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Friday, July 12, 2013

Employees pay or city pays?

Paying their own portion

We've seen blogs, newspaper comments and media interviews that praise Costa Mesa’s employees for “picking up all of their retirement costs.” What does that actually mean?

They're supposed to pay

California's pension systems require public employees to pay 8 to 10 percent of their gross pay toward their pensions. Law enforcement officers may pay more because they are able to collect full pensions earlier in their careers and receive more generous benefits than other workers.

"People may think the employees are paying 8 percent. Well, it turns out (some) are not," said Joe Nation, a public policy professor at Stanford University. Some unions (associations) have negotiated special deals that require the city to pay both the employer’s and the employee’s portions of the retirement assessment.
This benefit has become so egregious that state lawmakers banned the practice for anyone hired after Jan. 1, 2013. The state retirement system for teachers has never allowed it.

Paying all of their retirement costs?

So, are the employees in Costa Mesa paying all of their retirement costs? Kind of.  The employees are actually paying, in most cases now, their own portion of their retirement investments.

Compare to private sector

If that sounds like what the private sector does, it should. However, in the private sector, the investments become effectively a trust fund for the individual’s retirement. If poor investments were made, there will be less cash available. And, the money decreases over time as savings are depleted.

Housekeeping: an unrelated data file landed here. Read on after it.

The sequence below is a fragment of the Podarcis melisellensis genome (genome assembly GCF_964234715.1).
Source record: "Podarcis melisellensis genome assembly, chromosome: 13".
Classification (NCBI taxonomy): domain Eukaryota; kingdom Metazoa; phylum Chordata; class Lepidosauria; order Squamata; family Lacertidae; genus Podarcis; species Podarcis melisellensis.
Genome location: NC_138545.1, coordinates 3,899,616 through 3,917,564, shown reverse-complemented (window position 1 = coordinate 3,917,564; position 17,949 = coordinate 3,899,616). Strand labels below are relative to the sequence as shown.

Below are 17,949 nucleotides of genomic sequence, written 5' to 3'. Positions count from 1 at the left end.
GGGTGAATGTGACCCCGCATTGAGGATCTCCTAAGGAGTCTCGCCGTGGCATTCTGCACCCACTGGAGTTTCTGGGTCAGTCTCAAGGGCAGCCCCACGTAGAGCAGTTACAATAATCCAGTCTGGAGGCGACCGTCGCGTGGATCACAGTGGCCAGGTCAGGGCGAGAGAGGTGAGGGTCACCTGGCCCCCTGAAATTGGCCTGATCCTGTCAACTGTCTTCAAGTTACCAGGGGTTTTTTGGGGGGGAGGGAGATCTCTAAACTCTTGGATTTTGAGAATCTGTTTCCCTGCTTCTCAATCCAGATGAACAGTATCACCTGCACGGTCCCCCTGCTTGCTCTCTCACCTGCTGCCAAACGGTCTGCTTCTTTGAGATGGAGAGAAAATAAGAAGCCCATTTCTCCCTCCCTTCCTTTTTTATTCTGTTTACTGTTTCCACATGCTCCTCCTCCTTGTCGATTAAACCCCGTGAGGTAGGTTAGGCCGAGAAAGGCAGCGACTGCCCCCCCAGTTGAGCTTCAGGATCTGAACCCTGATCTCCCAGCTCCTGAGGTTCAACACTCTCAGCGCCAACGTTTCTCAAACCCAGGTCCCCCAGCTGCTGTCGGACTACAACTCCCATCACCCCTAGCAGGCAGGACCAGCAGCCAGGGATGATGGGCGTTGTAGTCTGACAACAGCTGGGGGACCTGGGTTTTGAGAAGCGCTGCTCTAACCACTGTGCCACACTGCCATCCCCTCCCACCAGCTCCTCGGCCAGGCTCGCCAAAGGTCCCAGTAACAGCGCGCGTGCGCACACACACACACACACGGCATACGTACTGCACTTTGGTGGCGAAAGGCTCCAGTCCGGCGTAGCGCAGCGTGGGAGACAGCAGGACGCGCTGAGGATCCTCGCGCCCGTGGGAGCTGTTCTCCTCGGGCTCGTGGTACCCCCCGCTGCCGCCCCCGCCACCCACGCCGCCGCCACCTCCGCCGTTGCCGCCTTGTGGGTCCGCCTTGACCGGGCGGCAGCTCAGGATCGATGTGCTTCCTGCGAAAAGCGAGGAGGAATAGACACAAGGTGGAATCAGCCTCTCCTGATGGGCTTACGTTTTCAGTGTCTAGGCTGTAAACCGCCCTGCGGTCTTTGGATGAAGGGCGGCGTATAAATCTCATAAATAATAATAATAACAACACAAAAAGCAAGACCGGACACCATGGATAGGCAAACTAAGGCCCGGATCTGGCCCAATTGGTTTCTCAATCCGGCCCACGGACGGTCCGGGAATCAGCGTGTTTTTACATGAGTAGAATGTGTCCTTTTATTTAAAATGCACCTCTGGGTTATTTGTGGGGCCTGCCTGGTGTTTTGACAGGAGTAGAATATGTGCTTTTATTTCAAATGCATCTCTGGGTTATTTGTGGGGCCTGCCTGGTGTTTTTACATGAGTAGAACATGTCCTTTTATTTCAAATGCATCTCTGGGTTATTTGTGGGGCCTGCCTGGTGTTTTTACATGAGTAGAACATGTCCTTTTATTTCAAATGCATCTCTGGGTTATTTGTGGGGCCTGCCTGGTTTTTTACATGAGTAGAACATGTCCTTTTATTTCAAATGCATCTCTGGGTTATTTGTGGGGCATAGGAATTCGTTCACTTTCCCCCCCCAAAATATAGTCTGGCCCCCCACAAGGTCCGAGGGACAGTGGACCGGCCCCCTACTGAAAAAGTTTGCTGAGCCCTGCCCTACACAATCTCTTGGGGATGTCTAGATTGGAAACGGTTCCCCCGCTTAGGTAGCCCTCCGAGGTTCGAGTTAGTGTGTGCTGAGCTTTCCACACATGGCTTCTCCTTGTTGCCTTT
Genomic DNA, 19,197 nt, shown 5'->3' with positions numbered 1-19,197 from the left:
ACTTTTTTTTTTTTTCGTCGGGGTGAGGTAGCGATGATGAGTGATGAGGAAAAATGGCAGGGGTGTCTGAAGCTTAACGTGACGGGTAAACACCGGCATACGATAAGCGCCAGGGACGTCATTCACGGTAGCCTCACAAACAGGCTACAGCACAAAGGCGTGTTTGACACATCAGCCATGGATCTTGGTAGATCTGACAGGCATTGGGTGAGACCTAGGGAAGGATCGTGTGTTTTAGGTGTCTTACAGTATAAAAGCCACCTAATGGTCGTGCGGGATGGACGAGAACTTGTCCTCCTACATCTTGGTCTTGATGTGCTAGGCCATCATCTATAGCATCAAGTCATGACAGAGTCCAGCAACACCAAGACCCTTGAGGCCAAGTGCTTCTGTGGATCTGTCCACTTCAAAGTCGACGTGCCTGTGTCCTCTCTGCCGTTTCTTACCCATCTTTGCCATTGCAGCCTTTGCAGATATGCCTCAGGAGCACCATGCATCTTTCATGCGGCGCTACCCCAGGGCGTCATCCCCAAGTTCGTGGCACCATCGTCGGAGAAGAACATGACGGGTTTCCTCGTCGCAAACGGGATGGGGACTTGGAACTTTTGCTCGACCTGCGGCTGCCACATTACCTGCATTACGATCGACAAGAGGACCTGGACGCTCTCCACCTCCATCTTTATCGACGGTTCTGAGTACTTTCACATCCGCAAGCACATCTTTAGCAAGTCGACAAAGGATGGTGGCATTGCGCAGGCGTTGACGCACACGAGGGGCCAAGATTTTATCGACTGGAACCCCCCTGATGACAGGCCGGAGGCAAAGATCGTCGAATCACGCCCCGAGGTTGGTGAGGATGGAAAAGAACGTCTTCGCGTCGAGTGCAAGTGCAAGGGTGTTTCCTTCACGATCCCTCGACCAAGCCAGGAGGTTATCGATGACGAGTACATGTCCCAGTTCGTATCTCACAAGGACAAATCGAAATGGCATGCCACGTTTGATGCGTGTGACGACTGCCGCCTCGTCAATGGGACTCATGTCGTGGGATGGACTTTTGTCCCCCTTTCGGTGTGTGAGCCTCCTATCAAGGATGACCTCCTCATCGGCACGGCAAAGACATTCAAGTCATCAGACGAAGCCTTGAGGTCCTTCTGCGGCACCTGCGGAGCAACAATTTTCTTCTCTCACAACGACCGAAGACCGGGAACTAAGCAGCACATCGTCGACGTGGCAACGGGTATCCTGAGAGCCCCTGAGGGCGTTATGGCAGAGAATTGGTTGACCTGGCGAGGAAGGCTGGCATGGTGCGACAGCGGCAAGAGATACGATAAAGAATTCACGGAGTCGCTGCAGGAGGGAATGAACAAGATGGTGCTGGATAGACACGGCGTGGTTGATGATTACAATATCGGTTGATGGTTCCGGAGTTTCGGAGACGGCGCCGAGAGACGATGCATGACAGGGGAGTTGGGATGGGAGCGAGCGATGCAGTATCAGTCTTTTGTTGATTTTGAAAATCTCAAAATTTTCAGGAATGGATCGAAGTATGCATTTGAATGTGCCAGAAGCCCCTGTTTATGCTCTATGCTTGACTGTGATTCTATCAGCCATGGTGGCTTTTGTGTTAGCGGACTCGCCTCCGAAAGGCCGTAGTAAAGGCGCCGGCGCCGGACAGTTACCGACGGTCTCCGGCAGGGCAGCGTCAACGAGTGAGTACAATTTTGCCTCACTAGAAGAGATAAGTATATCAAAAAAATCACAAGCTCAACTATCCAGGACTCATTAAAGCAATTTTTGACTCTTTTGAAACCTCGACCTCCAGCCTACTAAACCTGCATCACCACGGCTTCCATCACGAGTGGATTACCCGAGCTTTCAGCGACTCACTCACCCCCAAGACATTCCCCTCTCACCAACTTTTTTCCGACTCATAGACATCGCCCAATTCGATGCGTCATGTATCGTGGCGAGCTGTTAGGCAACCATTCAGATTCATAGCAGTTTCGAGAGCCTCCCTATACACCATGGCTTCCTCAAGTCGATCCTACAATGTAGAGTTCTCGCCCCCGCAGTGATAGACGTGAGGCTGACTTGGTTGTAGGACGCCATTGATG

The retired City employee is guaranteed their income, with increases every year for inflation – at least for the rest of their life. That is, their income goes up, not down. And, the guarantee is based upon their earnings in the last year of work, including accumulated vacation, overtime (much overtime is accumulated during the last year!) and various special pays.

They're now paying their mandated share

So, what the bloggers, commenters and union president are saying is, the City no longer pays the employees’ portion of a very lucrative retirement program. That’s different from, “now paying all of their retirement costs.”

Are the employees evil for enjoying lucrative pensions? Of course not, they, like entrepreneurs, seek the best return for their time and efforts. Are their unions evil? Again, no. The unions (associations) are businesses that seek maximum income by increasing membership and increasing fees or dues. The fees may be difficult to increase without garnering attention (perhaps by blocking and chest-bumping visitors at a City Council meeting). Negotiating sweetheart deals works even better.

Who did it? 

Who’s responsible, then? Much like our Congress when Obamacare was proposed, our elected representatives accepted what others, including the union, told them instead of doing due diligence. That was then.

Now, under Costa Mesa’s COIN ordinance, the final responsibility falls on the citizens of Costa Mesa

If the Council agrees to “sweetheart deals” in the futurewe'll know. We can use the referendum process to block the giveaways.

And then we’ll be responsible to “throw the rascals out.”

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